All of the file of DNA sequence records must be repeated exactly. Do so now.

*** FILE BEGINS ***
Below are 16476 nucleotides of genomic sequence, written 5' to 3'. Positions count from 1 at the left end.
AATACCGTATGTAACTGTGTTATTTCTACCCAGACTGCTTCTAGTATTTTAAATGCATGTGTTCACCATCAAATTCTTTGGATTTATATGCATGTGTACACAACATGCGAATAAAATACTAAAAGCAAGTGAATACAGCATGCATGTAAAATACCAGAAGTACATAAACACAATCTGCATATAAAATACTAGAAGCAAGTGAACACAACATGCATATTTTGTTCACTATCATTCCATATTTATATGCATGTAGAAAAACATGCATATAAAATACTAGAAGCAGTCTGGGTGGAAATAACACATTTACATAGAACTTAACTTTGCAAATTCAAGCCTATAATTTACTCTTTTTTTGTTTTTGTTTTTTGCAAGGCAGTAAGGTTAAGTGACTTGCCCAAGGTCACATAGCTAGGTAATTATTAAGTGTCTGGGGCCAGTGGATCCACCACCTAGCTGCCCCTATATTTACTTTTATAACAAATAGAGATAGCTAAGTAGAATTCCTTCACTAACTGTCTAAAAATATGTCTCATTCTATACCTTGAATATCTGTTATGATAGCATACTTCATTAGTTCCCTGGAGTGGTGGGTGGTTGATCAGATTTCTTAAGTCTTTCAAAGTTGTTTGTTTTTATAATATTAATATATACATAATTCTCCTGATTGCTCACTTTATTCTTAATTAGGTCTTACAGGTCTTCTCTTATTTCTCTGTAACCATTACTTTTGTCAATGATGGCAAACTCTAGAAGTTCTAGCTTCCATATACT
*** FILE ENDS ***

Below are 16476 nucleotides of genomic sequence, written 5' to 3'. Positions count from 1 at the left end.
AATACCGTATGTAACTGTGTTATTTCTACCCAGACTGCTTCTAGTATTTTAAATGCATGTGTTCACCATCAAATTCTTTGGATTTATATGCATGTGTACACAACATGCGAATAAAATACTAAAAGCAAGTGAATACAGCATGCATGTAAAATACCAGAAGTACATAAACACAATCTGCATATAAAATACTAGAAGCAAGTGAACACAACATGCATATTTTGTTCACTATCATTCCATATTTATATGCATGTAGAAAAACATGCATATAAAATACTAGAAGCAGTCTGGGTGGAAATAACACATTTACATAGAACTTAACTTTGCAAATTCAAGCCTATAATTTACTCTTTTTTTGTTTTTGTTTTTTGCAAGGCAGTAAGGTTAAGTGACTTGCCCAAGGTCACATAGCTAGGTAATTATTAAGTGTCTGGGGCCAGTGGATCCACCACCTAGCTGCCCCTATATTTACTTTTATAACAAATAGAGATAGCTAAGTAGAATTCCTTCACTAACTGTCTAAAAATATGTCTCATTCTATACCTTGAATATCTGTTATGATAGCATACTTCATTAGTTCCCTGGAGTGGTGGGTGGTTGATCAGATTTCTTAAGTCTTTCAAAGTTGTTTGTTTTTATAATATTAATATATACATAATTCTCCTGATTGCTCACTTTATTCTTAATTAGGTCTTACAGGTCTTCTCTTATTTCTCTGTAACCATTACTTTTGTCAATGATGGCAAACTCTAGAAGTTCTAGCTTCCATATACT